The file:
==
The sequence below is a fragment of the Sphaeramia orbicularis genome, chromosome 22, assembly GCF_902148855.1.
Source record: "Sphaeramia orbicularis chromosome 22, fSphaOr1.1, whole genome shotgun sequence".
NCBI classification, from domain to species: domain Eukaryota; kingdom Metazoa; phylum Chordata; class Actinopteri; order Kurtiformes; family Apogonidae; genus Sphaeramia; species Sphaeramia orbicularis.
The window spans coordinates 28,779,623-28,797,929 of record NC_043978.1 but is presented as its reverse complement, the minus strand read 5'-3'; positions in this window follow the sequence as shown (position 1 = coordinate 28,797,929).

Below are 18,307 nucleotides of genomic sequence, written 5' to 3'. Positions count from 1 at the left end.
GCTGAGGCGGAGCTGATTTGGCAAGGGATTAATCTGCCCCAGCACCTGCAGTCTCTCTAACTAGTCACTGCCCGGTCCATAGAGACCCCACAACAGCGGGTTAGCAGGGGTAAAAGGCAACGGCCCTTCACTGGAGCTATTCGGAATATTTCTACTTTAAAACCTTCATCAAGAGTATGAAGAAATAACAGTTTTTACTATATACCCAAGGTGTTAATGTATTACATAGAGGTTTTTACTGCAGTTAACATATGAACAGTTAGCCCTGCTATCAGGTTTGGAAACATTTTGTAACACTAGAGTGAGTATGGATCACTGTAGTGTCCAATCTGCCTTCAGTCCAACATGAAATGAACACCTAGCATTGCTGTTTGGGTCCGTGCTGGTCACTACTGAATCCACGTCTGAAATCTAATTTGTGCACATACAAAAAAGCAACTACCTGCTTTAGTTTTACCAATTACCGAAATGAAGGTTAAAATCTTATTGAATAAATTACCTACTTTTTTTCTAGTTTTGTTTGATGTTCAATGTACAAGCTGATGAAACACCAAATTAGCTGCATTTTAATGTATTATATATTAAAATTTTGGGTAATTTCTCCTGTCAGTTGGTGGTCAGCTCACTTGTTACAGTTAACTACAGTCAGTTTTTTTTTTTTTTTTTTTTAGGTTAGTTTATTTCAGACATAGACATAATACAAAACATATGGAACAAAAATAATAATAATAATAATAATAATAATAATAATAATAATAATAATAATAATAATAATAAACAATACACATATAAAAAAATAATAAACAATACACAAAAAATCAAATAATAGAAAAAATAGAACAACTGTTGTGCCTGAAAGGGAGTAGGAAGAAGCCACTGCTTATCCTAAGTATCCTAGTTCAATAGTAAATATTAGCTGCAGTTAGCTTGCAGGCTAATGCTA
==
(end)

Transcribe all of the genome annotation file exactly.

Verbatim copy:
The sequence below is a fragment of the Sphaeramia orbicularis genome, chromosome 22, assembly GCF_902148855.1.
Source record: "Sphaeramia orbicularis chromosome 22, fSphaOr1.1, whole genome shotgun sequence".
NCBI classification, from domain to species: domain Eukaryota; kingdom Metazoa; phylum Chordata; class Actinopteri; order Kurtiformes; family Apogonidae; genus Sphaeramia; species Sphaeramia orbicularis.
The window spans coordinates 28,779,623-28,797,929 of record NC_043978.1 but is presented as its reverse complement, the minus strand read 5'-3'; positions in this window follow the sequence as shown (position 1 = coordinate 28,797,929).

Below are 18,307 nucleotides of genomic sequence, written 5' to 3'. Positions count from 1 at the left end.
GCTGAGGCGGAGCTGATTTGGCAAGGGATTAATCTGCCCCAGCACCTGCAGTCTCTCTAACTAGTCACTGCCCGGTCCATAGAGACCCCACAACAGCGGGTTAGCAGGGGTAAAAGGCAACGGCCCTTCACTGGAGCTATTCGGAATATTTCTACTTTAAAACCTTCATCAAGAGTATGAAGAAATAACAGTTTTTACTATATACCCAAGGTGTTAATGTATTACATAGAGGTTTTTACTGCAGTTAACATATGAACAGTTAGCCCTGCTATCAGGTTTGGAAACATTTTGTAACACTAGAGTGAGTATGGATCACTGTAGTGTCCAATCTGCCTTCAGTCCAACATGAAATGAACACCTAGCATTGCTGTTTGGGTCCGTGCTGGTCACTACTGAATCCACGTCTGAAATCTAATTTGTGCACATACAAAAAAGCAACTACCTGCTTTAGTTTTACCAATTACCGAAATGAAGGTTAAAATCTTATTGAATAAATTACCTACTTTTTTTCTAGTTTTGTTTGATGTTCAATGTACAAGCTGATGAAACACCAAATTAGCTGCATTTTAATGTATTATATATTAAAATTTTGGGTAATTTCTCCTGTCAGTTGGTGGTCAGCTCACTTGTTACAGTTAACTACAGTCAGTTTTTTTTTTTTTTTTTTTTAGGTTAGTTTATTTCAGACATAGACATAATACAAAACATATGGAACAAAAATAATAATAATAATAATAATAATAATAATAATAATAATAATAATAATAATAATAATAAACAATACACATATAAAAAAATAATAAACAATACACAAAAAATCAAATAATAGAAAAAATAGAACAACTGTTGTGCCTGAAAGGGAGTAGGAAGAAGCCACTGCTTATCCTAAGTATCCTAGTTCAATAGTAAATATTAGCTGCAGTTAGCTTGCAGGCTAATGCTA